They said to Jesus : "Come, let us pray and fast." Jesus said : "What then is the sin that I have committed, or wherein have I been at fault ? But when the bridegroom leaves the bridal chamber, then let us fast and pray."
At first, like many of Jesus' sayings in the Gospel of Thomas, this was total Greek (or should I say Coptic?) to me. But then I stopped to think about the presumed state of mind in the bridal chamber. And wouldn't it be that you cannot think of anything outside the chamber, that all of your attention is focused on your mate?
At such times the travails of the world outside your room might register, but they are unlikely to distract you from the task at hand. Could that be what God asks of us? That we remain fully conscious of God's presence within us, always aware that we are fully united with our inner divine? If, to remember the issues explored in the two previous posts, people are throwing stones at us, would we not feel far less vulnerable if we were absolutely convinced that we were at one with Divinity?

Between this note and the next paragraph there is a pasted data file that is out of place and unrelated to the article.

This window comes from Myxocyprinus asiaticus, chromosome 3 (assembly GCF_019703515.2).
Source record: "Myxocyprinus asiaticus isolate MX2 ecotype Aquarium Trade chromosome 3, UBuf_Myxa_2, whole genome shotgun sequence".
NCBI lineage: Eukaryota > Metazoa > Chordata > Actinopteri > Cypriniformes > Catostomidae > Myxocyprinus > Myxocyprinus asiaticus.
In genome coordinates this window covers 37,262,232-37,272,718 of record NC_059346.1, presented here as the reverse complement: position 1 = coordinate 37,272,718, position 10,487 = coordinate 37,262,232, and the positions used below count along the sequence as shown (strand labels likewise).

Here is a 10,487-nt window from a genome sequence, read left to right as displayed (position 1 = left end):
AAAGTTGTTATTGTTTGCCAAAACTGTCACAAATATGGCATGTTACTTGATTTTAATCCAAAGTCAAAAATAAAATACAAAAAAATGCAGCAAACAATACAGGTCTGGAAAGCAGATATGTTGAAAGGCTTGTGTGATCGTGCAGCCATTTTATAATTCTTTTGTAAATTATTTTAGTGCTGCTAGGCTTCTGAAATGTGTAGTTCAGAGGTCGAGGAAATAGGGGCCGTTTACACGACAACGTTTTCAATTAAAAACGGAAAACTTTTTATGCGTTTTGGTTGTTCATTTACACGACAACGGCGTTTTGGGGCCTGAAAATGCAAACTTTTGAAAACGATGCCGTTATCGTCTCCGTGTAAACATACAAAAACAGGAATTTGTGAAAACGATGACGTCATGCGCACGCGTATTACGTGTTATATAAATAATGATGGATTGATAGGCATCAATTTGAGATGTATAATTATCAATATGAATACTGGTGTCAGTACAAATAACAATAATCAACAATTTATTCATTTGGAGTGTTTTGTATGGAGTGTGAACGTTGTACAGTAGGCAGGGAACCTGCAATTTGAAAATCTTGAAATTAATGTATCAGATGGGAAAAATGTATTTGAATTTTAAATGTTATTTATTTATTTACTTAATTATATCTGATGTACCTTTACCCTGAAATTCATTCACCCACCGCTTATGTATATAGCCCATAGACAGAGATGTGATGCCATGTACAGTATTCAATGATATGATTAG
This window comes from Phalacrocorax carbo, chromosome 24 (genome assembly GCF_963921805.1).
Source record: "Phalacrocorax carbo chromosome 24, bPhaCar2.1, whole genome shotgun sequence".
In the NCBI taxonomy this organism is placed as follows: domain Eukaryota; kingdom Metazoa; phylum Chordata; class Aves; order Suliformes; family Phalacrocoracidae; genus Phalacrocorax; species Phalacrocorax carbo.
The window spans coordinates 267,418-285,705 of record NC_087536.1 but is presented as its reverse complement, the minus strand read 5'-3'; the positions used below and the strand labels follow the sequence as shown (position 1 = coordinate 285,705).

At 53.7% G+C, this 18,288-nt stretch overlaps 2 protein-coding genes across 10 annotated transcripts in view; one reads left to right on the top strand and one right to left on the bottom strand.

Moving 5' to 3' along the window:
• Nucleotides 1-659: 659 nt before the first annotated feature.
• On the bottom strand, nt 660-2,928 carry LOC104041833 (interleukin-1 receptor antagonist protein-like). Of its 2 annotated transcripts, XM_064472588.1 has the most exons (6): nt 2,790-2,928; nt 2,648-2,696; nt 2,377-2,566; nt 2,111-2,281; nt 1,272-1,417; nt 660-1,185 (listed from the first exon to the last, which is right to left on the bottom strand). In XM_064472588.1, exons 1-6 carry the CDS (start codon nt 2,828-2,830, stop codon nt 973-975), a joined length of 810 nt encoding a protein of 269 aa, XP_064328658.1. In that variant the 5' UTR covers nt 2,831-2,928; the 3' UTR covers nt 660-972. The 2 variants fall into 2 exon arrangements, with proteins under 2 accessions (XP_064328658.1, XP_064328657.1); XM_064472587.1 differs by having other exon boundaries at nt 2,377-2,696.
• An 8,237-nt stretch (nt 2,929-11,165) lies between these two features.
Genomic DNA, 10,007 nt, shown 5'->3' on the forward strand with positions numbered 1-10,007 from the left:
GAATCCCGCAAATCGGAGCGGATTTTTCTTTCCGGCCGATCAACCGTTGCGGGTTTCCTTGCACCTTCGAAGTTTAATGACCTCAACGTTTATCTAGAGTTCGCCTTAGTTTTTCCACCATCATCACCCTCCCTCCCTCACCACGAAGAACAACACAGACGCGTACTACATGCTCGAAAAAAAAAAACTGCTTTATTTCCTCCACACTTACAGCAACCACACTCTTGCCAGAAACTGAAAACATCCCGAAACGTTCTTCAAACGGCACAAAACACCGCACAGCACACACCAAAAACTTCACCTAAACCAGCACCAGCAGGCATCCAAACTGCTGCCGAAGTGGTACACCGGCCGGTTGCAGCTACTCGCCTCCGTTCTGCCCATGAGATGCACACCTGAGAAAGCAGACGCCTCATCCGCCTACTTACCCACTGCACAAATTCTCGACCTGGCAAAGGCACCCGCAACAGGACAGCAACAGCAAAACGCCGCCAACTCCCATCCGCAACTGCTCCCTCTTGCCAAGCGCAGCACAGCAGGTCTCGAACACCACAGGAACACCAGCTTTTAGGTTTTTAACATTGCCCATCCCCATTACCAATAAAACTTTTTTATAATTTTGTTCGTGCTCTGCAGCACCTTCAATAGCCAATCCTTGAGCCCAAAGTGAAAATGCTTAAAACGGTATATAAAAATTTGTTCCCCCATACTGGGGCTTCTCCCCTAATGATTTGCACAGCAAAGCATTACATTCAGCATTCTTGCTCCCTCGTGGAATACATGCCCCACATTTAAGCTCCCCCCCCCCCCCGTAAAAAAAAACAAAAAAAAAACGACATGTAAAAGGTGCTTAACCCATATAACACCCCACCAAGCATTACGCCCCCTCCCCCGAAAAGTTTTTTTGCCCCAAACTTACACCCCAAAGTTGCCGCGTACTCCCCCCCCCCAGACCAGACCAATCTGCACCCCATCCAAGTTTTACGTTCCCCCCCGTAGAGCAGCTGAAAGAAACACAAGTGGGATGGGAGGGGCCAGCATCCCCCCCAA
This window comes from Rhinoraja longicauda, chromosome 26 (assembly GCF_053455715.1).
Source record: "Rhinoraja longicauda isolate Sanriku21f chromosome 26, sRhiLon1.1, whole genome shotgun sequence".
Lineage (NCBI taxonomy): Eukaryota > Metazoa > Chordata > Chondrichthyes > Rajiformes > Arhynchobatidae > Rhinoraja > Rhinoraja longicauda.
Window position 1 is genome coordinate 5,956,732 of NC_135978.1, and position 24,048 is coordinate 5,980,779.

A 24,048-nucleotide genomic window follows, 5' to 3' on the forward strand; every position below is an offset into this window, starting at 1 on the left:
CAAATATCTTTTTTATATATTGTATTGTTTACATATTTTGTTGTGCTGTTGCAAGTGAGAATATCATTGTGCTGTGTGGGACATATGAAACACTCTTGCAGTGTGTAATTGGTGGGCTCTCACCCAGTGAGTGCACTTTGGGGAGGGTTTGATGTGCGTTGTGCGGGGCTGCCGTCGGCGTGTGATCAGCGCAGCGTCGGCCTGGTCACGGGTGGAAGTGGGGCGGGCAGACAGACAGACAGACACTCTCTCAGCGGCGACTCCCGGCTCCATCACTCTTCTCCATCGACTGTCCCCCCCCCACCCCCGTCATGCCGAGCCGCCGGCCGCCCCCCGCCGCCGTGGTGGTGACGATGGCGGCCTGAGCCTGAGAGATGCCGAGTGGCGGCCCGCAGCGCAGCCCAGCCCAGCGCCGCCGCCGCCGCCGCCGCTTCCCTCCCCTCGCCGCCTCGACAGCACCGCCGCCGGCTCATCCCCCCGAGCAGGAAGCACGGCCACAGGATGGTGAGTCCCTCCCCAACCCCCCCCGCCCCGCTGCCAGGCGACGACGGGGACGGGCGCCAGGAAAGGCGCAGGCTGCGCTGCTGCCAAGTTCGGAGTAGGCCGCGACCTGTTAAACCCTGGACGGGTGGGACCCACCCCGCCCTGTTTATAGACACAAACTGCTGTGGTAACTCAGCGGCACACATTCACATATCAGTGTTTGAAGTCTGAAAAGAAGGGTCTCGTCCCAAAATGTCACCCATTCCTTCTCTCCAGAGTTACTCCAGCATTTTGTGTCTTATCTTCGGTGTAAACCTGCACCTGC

Which Jesus is. Which is probably why he rejects the disciples' offer to fast and pray: these are techniques for bringing the soul and heart back into godly alignment when we get separated from God and from the path. Separation may bring sin and fault, but as long as we are at One, could there be little need for fasting and praying?
For me it's probably a moot point: I'm still working toward that sense of oneness. But I do like that image of the bridegroom in the bridal chamber, that sense of total absorption; of a constant awareness of the Godness within.